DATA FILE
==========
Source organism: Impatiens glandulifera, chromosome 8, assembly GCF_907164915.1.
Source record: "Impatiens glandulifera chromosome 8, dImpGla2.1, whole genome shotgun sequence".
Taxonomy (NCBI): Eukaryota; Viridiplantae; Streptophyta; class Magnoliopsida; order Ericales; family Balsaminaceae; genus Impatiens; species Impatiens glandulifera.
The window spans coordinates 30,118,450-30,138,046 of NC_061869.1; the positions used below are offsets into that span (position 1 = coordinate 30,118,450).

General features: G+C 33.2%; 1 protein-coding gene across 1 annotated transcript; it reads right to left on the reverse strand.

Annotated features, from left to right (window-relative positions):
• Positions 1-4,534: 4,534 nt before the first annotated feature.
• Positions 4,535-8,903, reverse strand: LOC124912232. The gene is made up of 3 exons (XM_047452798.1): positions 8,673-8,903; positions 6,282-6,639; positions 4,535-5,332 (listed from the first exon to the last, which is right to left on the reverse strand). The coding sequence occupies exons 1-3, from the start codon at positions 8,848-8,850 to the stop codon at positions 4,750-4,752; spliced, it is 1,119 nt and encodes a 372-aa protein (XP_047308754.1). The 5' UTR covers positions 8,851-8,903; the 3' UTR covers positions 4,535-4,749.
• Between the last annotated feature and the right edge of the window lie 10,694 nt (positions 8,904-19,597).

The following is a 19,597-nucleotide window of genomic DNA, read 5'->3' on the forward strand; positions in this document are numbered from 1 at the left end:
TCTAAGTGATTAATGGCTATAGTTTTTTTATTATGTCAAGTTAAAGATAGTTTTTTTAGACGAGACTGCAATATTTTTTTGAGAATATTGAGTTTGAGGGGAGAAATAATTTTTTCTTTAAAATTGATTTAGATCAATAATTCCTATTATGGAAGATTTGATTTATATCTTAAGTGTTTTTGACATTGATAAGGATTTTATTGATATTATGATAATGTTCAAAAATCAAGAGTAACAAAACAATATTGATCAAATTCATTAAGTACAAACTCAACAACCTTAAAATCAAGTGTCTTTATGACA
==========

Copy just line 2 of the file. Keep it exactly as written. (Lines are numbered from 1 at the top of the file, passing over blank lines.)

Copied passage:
Source record: "Impatiens glandulifera chromosome 8, dImpGla2.1, whole genome shotgun sequence".